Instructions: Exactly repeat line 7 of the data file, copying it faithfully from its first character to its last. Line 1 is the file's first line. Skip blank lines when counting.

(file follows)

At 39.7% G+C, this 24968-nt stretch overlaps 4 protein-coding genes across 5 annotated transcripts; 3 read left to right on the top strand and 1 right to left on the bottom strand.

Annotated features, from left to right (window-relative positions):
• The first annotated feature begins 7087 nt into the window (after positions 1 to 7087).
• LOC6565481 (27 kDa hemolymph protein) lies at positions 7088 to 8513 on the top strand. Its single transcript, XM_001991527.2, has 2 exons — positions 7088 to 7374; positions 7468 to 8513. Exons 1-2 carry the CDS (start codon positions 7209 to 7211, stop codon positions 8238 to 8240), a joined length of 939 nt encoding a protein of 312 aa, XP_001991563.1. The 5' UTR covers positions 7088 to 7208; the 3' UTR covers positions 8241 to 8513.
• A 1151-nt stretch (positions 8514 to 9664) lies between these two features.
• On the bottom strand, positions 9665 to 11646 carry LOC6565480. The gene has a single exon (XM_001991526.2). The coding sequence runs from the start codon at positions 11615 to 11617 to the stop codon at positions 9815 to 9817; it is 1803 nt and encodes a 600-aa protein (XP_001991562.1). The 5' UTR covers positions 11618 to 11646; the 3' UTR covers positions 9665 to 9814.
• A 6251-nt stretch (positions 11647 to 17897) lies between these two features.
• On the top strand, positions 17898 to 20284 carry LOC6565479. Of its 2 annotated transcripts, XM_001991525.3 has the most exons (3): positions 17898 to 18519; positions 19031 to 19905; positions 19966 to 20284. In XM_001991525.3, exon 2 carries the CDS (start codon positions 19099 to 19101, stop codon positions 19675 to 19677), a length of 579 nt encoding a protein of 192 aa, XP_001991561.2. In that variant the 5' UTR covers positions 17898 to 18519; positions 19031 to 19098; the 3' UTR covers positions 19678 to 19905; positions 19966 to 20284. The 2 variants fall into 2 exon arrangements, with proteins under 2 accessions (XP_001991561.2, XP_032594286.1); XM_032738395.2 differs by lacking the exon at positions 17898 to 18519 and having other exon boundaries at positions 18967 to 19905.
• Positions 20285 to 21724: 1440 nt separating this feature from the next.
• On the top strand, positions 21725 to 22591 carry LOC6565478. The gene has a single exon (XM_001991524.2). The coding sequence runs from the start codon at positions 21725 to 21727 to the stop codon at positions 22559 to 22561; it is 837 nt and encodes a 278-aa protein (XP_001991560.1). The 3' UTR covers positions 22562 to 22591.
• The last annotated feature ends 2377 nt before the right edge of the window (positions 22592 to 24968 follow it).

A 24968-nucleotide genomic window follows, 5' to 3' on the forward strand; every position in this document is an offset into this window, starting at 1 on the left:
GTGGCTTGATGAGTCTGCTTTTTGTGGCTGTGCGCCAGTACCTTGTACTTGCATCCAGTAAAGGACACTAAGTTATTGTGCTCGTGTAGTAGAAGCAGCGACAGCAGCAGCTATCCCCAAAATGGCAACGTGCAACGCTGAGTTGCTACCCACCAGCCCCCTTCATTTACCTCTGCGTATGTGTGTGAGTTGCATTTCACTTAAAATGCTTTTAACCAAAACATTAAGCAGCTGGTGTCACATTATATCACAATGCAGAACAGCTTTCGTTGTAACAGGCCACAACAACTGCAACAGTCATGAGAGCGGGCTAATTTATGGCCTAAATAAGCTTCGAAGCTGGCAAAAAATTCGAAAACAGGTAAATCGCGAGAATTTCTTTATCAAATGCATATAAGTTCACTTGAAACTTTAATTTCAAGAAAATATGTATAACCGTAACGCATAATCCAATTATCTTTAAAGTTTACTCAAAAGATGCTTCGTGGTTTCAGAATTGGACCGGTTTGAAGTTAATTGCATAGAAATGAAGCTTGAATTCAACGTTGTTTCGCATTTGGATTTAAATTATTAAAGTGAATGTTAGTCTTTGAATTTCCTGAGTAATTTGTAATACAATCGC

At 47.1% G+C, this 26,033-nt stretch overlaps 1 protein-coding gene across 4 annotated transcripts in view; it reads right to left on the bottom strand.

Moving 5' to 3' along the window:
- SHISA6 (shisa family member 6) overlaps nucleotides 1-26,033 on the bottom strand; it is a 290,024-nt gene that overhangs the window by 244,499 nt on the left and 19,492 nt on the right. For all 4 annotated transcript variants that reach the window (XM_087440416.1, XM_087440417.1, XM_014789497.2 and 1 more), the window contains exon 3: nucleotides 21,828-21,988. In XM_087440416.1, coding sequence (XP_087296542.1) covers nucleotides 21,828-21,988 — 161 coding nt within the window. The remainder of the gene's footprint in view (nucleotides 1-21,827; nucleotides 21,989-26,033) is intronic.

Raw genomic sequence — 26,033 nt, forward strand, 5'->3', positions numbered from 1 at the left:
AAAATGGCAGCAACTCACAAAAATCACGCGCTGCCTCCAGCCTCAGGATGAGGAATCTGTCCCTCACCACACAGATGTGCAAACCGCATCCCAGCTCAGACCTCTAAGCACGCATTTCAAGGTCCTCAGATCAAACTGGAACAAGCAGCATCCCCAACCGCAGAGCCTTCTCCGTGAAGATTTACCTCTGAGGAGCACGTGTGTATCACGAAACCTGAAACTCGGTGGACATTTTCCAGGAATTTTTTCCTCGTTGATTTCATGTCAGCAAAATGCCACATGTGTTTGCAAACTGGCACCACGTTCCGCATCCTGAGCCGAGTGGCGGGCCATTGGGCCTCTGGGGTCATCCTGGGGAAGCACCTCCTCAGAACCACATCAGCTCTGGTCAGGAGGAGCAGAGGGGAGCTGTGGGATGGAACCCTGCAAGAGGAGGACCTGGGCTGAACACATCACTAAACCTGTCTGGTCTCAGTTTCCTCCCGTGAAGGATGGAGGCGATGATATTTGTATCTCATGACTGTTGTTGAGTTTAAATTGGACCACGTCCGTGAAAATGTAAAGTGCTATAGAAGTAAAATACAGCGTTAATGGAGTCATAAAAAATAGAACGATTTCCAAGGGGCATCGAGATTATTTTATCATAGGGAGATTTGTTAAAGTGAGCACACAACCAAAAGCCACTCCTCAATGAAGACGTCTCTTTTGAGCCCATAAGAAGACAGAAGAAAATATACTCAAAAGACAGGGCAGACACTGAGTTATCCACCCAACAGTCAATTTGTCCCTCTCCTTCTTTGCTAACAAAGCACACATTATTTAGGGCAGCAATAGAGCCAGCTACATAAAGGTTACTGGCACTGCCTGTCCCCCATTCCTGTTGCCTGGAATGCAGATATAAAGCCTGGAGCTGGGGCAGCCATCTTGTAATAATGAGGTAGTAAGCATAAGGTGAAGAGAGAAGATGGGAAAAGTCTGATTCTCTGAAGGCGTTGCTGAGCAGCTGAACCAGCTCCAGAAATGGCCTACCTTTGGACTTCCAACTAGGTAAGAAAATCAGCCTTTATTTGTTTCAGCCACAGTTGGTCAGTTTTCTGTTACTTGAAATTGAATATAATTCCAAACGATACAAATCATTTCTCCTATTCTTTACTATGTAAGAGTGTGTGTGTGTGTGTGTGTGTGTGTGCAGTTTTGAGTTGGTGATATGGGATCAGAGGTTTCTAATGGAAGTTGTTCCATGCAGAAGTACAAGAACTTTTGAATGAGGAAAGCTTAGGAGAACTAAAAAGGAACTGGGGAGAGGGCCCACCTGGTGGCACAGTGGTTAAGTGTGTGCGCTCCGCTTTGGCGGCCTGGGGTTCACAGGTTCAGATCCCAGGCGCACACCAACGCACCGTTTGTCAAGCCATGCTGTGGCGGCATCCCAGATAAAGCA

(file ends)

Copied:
• A 6251-nt stretch (positions 11647 to 17897) lies between these two features.